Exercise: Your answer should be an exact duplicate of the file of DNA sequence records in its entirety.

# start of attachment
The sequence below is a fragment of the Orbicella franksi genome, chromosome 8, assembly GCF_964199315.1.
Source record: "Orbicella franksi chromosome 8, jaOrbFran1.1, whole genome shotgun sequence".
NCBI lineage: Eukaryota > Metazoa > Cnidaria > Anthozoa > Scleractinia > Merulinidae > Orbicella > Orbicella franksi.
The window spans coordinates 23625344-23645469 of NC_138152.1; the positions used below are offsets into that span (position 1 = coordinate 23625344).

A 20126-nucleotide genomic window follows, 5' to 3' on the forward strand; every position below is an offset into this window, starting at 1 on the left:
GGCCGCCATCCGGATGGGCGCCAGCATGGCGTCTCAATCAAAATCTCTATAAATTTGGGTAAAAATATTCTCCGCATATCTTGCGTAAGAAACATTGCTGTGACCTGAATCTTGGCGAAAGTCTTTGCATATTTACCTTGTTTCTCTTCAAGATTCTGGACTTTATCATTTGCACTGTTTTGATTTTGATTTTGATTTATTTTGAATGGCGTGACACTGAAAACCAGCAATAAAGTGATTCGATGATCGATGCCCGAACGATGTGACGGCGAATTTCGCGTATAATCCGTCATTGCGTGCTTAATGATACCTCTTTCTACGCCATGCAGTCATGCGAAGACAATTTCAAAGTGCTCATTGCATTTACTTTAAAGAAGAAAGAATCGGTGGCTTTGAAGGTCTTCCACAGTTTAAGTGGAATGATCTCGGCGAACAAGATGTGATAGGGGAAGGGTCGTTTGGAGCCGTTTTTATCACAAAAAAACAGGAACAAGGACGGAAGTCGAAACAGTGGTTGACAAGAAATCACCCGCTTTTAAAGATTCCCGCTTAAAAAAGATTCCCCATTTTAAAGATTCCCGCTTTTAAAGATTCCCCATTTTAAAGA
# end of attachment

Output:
The sequence below is a fragment of the Orbicella franksi genome, chromosome 8, assembly GCF_964199315.1.
Source record: "Orbicella franksi chromosome 8, jaOrbFran1.1, whole genome shotgun sequence".
NCBI lineage: Eukaryota > Metazoa > Cnidaria > Anthozoa > Scleractinia > Merulinidae > Orbicella > Orbicella franksi.
The window spans coordinates 23625344-23645469 of NC_138152.1; the positions used below are offsets into that span (position 1 = coordinate 23625344).

A 20126-nucleotide genomic window follows, 5' to 3' on the forward strand; every position below is an offset into this window, starting at 1 on the left:
GGCCGCCATCCGGATGGGCGCCAGCATGGCGTCTCAATCAAAATCTCTATAAATTTGGGTAAAAATATTCTCCGCATATCTTGCGTAAGAAACATTGCTGTGACCTGAATCTTGGCGAAAGTCTTTGCATATTTACCTTGTTTCTCTTCAAGATTCTGGACTTTATCATTTGCACTGTTTTGATTTTGATTTTGATTTATTTTGAATGGCGTGACACTGAAAACCAGCAATAAAGTGATTCGATGATCGATGCCCGAACGATGTGACGGCGAATTTCGCGTATAATCCGTCATTGCGTGCTTAATGATACCTCTTTCTACGCCATGCAGTCATGCGAAGACAATTTCAAAGTGCTCATTGCATTTACTTTAAAGAAGAAAGAATCGGTGGCTTTGAAGGTCTTCCACAGTTTAAGTGGAATGATCTCGGCGAACAAGATGTGATAGGGGAAGGGTCGTTTGGAGCCGTTTTTATCACAAAAAAACAGGAACAAGGACGGAAGTCGAAACAGTGGTTGACAAGAAATCACCCGCTTTTAAAGATTCCCGCTTAAAAAAGATTCCCCATTTTAAAGATTCCCGCTTTTAAAGATTCCCCATTTTAAAGA